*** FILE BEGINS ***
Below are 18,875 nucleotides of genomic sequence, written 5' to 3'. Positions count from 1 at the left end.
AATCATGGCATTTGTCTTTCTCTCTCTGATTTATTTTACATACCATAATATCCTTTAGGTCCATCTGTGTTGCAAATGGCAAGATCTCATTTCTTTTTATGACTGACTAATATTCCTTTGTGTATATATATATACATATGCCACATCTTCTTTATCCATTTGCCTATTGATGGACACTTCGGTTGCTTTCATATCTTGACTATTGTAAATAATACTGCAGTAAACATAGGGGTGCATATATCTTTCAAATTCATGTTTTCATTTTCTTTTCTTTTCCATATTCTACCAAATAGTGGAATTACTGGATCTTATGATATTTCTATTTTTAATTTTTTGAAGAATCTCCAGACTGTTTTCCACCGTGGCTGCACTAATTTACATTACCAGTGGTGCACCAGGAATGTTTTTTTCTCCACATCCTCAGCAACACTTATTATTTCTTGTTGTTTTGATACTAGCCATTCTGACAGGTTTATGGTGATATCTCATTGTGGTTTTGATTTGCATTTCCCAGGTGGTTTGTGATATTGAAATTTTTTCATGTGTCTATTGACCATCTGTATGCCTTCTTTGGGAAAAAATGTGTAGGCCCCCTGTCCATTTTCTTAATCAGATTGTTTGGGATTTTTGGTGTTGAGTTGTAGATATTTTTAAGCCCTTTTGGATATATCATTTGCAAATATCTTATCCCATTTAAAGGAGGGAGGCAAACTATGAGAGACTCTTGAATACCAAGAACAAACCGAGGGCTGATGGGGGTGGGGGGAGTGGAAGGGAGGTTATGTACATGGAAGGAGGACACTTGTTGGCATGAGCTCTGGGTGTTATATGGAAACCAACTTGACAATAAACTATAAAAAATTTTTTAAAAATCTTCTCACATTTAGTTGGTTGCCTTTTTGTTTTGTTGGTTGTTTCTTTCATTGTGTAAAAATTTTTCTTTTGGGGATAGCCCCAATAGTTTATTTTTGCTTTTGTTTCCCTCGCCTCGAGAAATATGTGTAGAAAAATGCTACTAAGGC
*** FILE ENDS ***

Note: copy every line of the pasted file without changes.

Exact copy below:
Below are 18,875 nucleotides of genomic sequence, written 5' to 3'. Positions count from 1 at the left end.
AATCATGGCATTTGTCTTTCTCTCTCTGATTTATTTTACATACCATAATATCCTTTAGGTCCATCTGTGTTGCAAATGGCAAGATCTCATTTCTTTTTATGACTGACTAATATTCCTTTGTGTATATATATATACATATGCCACATCTTCTTTATCCATTTGCCTATTGATGGACACTTCGGTTGCTTTCATATCTTGACTATTGTAAATAATACTGCAGTAAACATAGGGGTGCATATATCTTTCAAATTCATGTTTTCATTTTCTTTTCTTTTCCATATTCTACCAAATAGTGGAATTACTGGATCTTATGATATTTCTATTTTTAATTTTTTGAAGAATCTCCAGACTGTTTTCCACCGTGGCTGCACTAATTTACATTACCAGTGGTGCACCAGGAATGTTTTTTTCTCCACATCCTCAGCAACACTTATTATTTCTTGTTGTTTTGATACTAGCCATTCTGACAGGTTTATGGTGATATCTCATTGTGGTTTTGATTTGCATTTCCCAGGTGGTTTGTGATATTGAAATTTTTTCATGTGTCTATTGACCATCTGTATGCCTTCTTTGGGAAAAAATGTGTAGGCCCCCTGTCCATTTTCTTAATCAGATTGTTTGGGATTTTTGGTGTTGAGTTGTAGATATTTTTAAGCCCTTTTGGATATATCATTTGCAAATATCTTATCCCATTTAAAGGAGGGAGGCAAACTATGAGAGACTCTTGAATACCAAGAACAAACCGAGGGCTGATGGGGGTGGGGGGAGTGGAAGGGAGGTTATGTACATGGAAGGAGGACACTTGTTGGCATGAGCTCTGGGTGTTATATGGAAACCAACTTGACAATAAACTATAAAAAATTTTTTAAAAATCTTCTCACATTTAGTTGGTTGCCTTTTTGTTTTGTTGGTTGTTTCTTTCATTGTGTAAAAATTTTTCTTTTGGGGATAGCCCCAATAGTTTATTTTTGCTTTTGTTTCCCTCGCCTCGAGAAATATGTGTAGAAAAATGCTACTAAGGC